President Trump, having stopped dismissing the threat of the coronavirus and calling criticism of his laggard response “their new hoax,” has begun insisting everybody was shocked. “It’s something that nobody expected,” he has said. Conservative pundits have picked up this revisionist history. “Armchair Quarterbacks Try to Rewrite History on Coronavirus,” argues National Review’s David Harsanyi. “Generalized ‘Trump didn’t take this seriously enough!’ stuff is ignoring the timeline, wherein every major Democrat didn’t take it very seriously until early March either,” insists Ben Shapiro.
One example of a major Democrat who took this seriously would be Joe Biden, who, as the party’s presumptive presidential nominee, is arguably the major Democrat. Biden wrote an op-ed on January 27 warning that Trump had left the country unprepared to handle the coronavirus outbreak, and proposing steps to counter it. One of his main advisers, Ron Klain, wrote an op-ed making similar points five days before that.
The primary defense made of Trump is to compare his laggard response against the straw-man alternative in which the only alternative was to close down everything three months ago. “Now we’re going to act as if politicians were negligent for failing to try to lock down the entire economy in early January?” writes Harsanyi mockingly. Obviously, there were numerous steps available short of a total lockdown. Indeed, the massive lockdown was only necessary because Trump failed to take any advance steps, like mobilizing an effective testing system, stockpiling masks and ventilators, and reconstituting some kind of structure to replace the pandemic response team he dismantled in 2018.
Trump has blithely tweeted that “it will all work out well.” Yet the steps he has taken as president have only weakened our capacity to respond.
Trump has rolled back much of the progress President Obama and I made to strengthen global health security. He proposed draconian cuts to the National Institutes of Health (NIH), the Centers for Disease Control and Prevention (CDC) and the Agency for International Development — the very agencies we need to fight this outbreak and prevent future ones.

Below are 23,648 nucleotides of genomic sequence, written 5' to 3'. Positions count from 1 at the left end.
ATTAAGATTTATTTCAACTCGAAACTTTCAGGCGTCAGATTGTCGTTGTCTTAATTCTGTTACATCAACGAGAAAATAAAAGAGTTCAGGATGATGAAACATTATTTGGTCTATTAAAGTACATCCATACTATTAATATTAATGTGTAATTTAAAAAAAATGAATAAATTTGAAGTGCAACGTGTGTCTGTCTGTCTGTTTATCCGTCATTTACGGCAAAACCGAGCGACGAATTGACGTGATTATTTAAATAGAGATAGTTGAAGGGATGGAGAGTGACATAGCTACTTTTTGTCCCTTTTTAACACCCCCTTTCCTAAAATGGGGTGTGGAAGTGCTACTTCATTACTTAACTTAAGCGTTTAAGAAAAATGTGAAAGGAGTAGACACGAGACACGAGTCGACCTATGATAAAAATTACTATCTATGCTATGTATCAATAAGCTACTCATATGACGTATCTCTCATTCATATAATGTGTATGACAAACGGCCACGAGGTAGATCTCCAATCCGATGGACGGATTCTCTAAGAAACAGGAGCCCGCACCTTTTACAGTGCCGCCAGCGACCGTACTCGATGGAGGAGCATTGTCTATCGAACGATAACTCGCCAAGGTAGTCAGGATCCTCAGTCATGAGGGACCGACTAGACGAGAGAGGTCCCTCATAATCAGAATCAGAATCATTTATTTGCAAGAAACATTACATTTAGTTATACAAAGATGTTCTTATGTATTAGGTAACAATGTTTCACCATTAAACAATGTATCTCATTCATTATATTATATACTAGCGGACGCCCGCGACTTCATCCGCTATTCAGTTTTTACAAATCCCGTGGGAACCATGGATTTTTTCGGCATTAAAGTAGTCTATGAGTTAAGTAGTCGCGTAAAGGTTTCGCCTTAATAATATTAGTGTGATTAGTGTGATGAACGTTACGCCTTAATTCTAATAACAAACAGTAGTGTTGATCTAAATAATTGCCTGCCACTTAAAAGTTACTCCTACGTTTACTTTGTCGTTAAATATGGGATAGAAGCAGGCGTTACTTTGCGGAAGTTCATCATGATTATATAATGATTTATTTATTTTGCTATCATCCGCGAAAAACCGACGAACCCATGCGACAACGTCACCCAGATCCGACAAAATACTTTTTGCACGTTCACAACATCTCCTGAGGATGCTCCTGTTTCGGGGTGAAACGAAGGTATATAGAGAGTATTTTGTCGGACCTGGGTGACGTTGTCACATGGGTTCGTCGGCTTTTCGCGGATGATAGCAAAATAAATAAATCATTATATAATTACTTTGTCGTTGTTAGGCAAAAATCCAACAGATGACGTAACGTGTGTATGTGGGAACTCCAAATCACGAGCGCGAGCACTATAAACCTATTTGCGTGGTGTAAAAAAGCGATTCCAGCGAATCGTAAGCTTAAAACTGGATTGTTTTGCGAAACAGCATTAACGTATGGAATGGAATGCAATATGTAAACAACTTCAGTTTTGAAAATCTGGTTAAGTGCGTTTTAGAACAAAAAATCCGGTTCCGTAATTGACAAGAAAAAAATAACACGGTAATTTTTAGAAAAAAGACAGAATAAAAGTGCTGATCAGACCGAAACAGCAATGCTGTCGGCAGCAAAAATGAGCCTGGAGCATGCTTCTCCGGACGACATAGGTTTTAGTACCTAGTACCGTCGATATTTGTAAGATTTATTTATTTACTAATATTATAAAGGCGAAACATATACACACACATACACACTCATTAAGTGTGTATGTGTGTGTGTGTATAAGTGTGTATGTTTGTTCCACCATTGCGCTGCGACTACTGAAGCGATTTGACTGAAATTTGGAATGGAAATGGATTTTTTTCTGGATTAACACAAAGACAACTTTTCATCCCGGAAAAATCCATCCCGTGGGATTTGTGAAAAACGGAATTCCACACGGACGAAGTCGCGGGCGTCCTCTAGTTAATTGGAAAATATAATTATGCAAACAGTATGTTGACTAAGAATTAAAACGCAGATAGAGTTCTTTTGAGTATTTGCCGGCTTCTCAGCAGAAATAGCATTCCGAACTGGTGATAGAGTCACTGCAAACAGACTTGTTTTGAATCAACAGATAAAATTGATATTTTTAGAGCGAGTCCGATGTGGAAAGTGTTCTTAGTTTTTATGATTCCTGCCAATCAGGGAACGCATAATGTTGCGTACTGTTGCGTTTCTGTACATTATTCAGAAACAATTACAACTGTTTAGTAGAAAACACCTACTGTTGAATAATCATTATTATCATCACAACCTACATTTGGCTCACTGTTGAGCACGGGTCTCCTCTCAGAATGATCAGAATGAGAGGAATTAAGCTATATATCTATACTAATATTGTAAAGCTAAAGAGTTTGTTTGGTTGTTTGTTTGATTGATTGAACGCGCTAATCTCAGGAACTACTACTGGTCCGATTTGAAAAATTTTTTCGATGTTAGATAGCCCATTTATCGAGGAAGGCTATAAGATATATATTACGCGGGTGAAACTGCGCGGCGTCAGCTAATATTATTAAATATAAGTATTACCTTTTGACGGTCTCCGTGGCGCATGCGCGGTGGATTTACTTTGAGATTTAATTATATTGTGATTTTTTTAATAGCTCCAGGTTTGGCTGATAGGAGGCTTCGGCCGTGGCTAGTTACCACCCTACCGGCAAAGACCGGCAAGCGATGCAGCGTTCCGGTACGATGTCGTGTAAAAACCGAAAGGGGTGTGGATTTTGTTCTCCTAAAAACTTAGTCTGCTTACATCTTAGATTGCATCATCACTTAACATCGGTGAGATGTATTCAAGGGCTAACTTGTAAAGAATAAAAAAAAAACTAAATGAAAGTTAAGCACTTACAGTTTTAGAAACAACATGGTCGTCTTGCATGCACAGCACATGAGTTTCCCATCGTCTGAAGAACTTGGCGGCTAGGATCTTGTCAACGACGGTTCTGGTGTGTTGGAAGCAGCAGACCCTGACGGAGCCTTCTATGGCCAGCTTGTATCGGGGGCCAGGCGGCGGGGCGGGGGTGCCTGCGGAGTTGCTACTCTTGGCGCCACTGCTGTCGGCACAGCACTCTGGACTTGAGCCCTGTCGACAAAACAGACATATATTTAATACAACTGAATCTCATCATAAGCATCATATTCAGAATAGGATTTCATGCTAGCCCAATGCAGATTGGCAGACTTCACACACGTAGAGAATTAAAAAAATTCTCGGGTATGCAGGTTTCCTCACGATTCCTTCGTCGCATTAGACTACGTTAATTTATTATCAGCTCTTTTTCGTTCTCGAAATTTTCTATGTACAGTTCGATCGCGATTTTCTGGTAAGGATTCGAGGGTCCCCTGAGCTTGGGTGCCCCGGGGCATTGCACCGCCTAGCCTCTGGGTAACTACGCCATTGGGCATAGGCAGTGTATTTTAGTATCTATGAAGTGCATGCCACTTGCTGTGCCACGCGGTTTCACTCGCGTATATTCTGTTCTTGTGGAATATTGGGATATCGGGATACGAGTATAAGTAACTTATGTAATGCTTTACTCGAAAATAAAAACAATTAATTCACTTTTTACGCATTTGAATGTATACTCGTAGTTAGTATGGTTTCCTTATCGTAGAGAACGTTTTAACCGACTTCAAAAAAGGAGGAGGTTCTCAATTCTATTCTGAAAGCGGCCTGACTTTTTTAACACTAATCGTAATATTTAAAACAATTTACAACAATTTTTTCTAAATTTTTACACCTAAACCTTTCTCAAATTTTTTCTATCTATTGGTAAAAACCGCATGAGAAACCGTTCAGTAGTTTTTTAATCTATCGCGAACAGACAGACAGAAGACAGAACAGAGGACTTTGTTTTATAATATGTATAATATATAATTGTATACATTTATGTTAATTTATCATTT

He dismissed the top White House official in charge of global health security and dismantled the entire team. And he has treated with utmost contempt institutions that facilitate international cooperation, thus undermining the global efforts that keep us safe from pandemics and biological attacks.
To be blunt, I am concerned that the Trump administration’s shortsighted policies have left us unprepared for a dangerous epidemic that will come sooner or later.
Pandemic diseases are a prime example of why international cooperation is a requirement of leadership in 2020. Diseases do not stop at borders. They cannot be thwarted by building a wall. We cannot keep ourselves safe without helping to keep others safe as well and without enlisting the help of other nations in return. And here’s the truth — the United States must step forward to lead these efforts, because no other nation has the resources, the reach or the relationships to marshal an effective international response.
With one confirmed case on U.S. soil, more likely already here and 8,000 visitors from China arriving every day, it is already too late to avoid multiple cases of the dangerous new coronavirus in the United States. We are past the “if” question and squarely facing the “how bad will it be” phase of the response.Thus, President Trump failed his first test in dealing with the virus, by brashly asserting that the U.S. government has the coronavirus “completely under control.” While there is no reason to panic, we simply do not know, with China’s seventh-largest city under a lockdown, how serious it will become.
The good news is that there have been substantial improvements to global and U.S. public-health systems since the related SARS virus struck in 2003. U.S. infectious disease response systems were particularly improved after the West African Ebola epidemic of 2014. The new coronavirus’s gene was sequenced rapidly, and a test to diagnose the disease has already been developed. The World Health Organization — properly criticized for a flaccid response to the 2014 Ebola outbreak — is moving quickly: organizing a response and meeting urgently to determine if a Public Health Emergency of International Concern should be declared.